- Share this article on Facebook
- Share this article on Twitter
- Share this article on Email
- Show additional share options
- Share this article on Print
- Share this article on Comment
- Share this article on Whatsapp
- Share this article on Linkedin
- Share this article on Reddit
- Share this article on Pinit
- Share this article on Tumblr
A monotonously grim journey around the mind of a homicidal young racist, the fact-based, low-budget British drama We Are Monster is chiefly of interest for announcing a raw new talent in the glowering shape of writer-star Leeshon Alexander. Seldom offscreen for the picture’s 88 minutes, the previously little-known Alexander chillingly incarnates the real-life Robert Stewart, a juvenile detention center prisoner who in 2000 murdered his cellmate Zahid Mubarek. Earnest and somber, if ultimately providing little in the way of genuine illumination, this debut outing for director Antony Petrou premieres in competition at Edinburgh but looks better suited to television outings than theatrical exposure. Nevertheless, Alexander appears to be a frontrunner for the venerable festival’s award for best performance in a British film and a win there may lead to further festival bookings.
The most recent U.K. variant on penal themes, David Mackenzie‘s Starred Up, successfully raised its young lead Jack O’Connell a step further toward international renown. We Are Monster isn’t in that kind of league in terms of tension, flair or narrative propulsion, and is much more of a low-key chamber piece which could easily be transferred to a theatrical setting. This would involve some degree of ingenuity casting-wise, however, as most of Stewart’s dialogue consists of conversations with himself — specifically, a sardonic, viciously goading alter ego representing the warped, psychotically prejudiced side of his personality, given to extended, foul-mouthed diatribes studded with crude white-supremacist invective. (The two “Stewarts” address each other using the first-person plural, hence the film’s grammatically incorrect title.)
By opening with Mubarek’s murder, Alexander and Petrou (who previously directed the actor in 2012’s little-seen, 40-minute Senet) ensure that the film proceeds under a shadow of inescapable horror, one made all the more sickening by the reluctance or inability of the authorities to recognize the dangers of placing Stewart and Mubarek in the same cell. “I’m sure they’ll become fast friends in no time,” one of the center’s officers remarks early on. “Should be a bit of a laugh, eh?” grins his colleague, in one example of the screenplay’s tendency toward somewhat heavy-handed irony. But the derelictions of duty in what a subsequent official report — quoted in the end titles — described as “a bewildering catalogue of shortcomings” are all too plausible in a film which does for England’s juvenile detention system what Steve McQueen‘s Hunger did for the Northern Irish prison service.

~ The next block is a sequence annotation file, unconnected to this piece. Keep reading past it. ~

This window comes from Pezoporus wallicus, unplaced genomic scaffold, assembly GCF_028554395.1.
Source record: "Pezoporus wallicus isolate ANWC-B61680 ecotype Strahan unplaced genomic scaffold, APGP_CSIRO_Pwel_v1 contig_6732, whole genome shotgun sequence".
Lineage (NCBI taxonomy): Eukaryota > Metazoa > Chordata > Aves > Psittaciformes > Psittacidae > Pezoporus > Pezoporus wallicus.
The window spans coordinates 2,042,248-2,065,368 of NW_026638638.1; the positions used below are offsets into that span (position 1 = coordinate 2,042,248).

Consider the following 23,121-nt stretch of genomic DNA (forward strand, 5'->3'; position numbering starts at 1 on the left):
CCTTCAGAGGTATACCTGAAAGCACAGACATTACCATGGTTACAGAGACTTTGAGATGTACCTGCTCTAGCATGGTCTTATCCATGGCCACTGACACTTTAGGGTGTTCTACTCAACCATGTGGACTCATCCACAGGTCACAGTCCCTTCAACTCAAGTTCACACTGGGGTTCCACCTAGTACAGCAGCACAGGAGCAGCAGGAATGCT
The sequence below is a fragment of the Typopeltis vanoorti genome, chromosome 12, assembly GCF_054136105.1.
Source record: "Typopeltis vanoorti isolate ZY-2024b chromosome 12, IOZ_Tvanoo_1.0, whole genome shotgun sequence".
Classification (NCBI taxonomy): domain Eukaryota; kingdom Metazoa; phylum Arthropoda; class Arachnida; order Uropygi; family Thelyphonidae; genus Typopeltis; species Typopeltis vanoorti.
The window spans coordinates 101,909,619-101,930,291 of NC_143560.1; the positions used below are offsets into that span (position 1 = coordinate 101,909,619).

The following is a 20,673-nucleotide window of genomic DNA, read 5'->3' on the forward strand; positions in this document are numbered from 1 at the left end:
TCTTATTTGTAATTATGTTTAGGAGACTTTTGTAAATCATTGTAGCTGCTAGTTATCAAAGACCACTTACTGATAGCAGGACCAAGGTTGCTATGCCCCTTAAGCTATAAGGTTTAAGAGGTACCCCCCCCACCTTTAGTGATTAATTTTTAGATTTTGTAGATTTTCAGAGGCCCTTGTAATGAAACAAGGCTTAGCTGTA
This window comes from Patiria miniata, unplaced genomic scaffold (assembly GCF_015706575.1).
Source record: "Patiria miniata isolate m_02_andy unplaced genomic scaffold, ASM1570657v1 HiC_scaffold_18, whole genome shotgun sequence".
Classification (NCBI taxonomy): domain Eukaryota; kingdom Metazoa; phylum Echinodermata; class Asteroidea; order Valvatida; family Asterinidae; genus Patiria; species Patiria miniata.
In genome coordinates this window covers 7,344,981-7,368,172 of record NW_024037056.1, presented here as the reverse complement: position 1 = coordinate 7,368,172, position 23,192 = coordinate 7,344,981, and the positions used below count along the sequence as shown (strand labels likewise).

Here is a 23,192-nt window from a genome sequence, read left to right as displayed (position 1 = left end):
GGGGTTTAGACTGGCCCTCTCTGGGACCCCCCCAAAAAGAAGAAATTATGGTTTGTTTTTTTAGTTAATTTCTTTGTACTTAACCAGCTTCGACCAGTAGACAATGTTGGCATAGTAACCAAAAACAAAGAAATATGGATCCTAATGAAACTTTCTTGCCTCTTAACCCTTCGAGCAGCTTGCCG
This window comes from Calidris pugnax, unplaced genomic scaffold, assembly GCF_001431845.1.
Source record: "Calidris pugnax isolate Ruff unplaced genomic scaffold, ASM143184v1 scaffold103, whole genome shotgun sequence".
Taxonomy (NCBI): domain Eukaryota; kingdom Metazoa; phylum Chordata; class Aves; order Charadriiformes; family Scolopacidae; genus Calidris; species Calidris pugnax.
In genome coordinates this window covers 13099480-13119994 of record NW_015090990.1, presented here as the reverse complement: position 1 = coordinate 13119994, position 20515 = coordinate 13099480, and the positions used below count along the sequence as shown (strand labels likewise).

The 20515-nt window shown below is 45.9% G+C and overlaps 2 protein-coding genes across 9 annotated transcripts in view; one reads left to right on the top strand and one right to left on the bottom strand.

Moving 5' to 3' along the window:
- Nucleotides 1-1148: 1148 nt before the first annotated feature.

In McQueen’s film, of course, the heard-but-not-seen presence of Margaret Thatcher was the unambiguous villain of the piece. Here, with Stewart’s severe mental disorders apparent from the start, the blame is more diffuse and ambiguous. The chief sufferer, of course, is Mubarek, played by Aymen Hamdouchi as a happy-go-lucky, smiling sacrificial lamb to the evils of institutional (and individual) racism. But the film isn’t much concerned with this character, we never even discover his first name until the closing credits, and some viewers may be uncomfortable with the picture’s stark emphasis on exploring Stewart’s motivations. It’s going too far to suggest that Petrou and Alexander seek to elicit sympathy for their particular “devil,” but the flashback glimpses of Stewart’s dysfunctional childhood, abused by a racist father, clearly aim to lay bare the twisted roots of his subsequent horrific aberrations.
The film is relentlessly and necessarily tough going, unleavened by humor or anything resembling optimism. Fred Portelli‘s score seldom misses the chance to underline the doomy ominousness of proceedings, while the miasmically unwholesome atmosphere is emphasized by Simon Richards‘ cinematography: the sickly glow of institutional lighting renders skin tones sallow and even the air itself seems redolent of stale tea bags*. But while the technical aspects seldom transcend budgetary limitations and his screenplay yields meager genuine insight, this is very much Alexander’s show. Despite moments of audition-piece excess, the young actor — who played a character of Asian origin on U.K. cop-drama The Bill — almost single-handedly keeps We Are Monster watchable, exuding a malign charisma that dominates the screen and compels our appalled fascination.
Production companies: Unstoppable Entertainment, Terra Rossa Films
Cast: Leeshon Alexander, Aymen Hamdouchi, Gethin Anthony, Justin Salinger, Shazad Latif
Director: Antony Petrou
Screenwriter: Leeshon Alexander
Producers: Leeshon Alexander, Antony Petrou, Noel Clarke, Jason Maza, Phil Dore, Dean O’Toole, Jean Pierre Magro
Executive producers: James Taylor, Roxanna Ramtin, Aaron Sawyer, John Smith
Cinematographer: Simon Richards
Production designer: Simon Rogers
Costume designer: Nadine Powell
Editor: James Norris
Composer: Fred Portelli
Sales: Unstoppable Entertainment, Los Angeles
No Rating, 88 minutes
* NB: this review is based on the DCP shown at the press & industry screening and at the first two public screenings. Future screenings of the film will reportedly feature a different color-emphasis and “a much warmer orange”.
Sign up for THR news straight to your inbox every day